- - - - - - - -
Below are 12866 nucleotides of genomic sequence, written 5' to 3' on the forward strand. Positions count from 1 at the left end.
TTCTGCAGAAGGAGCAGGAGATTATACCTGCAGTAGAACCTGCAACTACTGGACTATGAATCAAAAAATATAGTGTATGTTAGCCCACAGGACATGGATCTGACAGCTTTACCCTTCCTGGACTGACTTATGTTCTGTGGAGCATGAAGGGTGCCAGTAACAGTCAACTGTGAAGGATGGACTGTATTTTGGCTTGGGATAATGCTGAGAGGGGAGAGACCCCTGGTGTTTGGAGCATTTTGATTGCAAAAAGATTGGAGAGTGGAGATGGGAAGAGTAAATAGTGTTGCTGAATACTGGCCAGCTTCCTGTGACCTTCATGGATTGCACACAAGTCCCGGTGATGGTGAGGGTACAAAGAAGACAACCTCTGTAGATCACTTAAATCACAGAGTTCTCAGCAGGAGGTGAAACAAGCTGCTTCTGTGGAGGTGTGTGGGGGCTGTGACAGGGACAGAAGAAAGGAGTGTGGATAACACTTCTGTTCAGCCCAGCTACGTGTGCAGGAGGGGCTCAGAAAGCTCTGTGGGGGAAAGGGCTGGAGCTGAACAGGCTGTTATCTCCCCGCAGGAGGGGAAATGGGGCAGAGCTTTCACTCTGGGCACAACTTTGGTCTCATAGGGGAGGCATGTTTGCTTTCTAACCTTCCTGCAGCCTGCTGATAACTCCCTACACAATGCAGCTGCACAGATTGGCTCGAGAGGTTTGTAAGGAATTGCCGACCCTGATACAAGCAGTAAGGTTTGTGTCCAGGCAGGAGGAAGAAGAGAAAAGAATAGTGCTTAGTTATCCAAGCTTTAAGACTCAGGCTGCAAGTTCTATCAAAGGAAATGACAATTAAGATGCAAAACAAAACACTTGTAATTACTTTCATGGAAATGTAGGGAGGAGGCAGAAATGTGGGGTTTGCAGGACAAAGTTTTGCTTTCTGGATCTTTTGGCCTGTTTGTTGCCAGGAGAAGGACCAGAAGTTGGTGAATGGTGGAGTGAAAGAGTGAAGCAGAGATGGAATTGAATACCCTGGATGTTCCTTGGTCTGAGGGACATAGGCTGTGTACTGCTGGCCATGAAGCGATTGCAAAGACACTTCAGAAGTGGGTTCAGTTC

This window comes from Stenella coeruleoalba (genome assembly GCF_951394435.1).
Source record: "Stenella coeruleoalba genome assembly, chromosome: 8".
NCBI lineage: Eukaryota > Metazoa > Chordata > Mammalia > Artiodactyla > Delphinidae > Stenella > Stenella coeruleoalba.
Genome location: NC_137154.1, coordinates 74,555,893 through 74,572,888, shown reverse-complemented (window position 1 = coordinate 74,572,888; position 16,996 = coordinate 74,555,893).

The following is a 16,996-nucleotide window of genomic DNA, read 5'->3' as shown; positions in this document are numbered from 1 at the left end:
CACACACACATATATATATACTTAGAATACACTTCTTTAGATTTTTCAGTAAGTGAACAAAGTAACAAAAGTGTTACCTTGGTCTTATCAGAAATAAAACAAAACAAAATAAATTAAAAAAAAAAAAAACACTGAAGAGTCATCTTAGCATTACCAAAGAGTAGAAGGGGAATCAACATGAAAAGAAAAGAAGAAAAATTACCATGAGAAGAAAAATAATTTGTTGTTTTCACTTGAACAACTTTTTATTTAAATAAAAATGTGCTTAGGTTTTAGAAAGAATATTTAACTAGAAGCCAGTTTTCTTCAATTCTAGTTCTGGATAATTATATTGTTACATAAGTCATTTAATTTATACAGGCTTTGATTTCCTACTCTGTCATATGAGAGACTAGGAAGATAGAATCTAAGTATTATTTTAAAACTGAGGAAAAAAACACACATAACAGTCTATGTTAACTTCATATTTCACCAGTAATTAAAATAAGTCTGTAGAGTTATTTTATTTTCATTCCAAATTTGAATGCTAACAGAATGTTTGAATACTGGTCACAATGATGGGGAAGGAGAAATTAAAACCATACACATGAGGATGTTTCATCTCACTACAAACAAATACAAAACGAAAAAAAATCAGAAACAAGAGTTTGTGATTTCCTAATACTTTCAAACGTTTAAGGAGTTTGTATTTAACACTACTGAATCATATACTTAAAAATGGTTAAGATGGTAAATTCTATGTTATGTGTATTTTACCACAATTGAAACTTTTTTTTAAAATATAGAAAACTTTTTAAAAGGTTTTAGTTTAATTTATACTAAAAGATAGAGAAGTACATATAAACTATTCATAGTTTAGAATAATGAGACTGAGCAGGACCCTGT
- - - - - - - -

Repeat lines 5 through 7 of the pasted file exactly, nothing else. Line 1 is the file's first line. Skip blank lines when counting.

NCBI lineage: Eukaryota > Metazoa > Chordata > Mammalia > Artiodactyla > Delphinidae > Stenella > Stenella coeruleoalba.
Genome location: NC_137154.1, coordinates 74,555,893 through 74,572,888, shown reverse-complemented (window position 1 = coordinate 74,572,888; position 16,996 = coordinate 74,555,893).

The following is a 16,996-nucleotide window of genomic DNA, read 5'->3' as shown; positions in this document are numbered from 1 at the left end: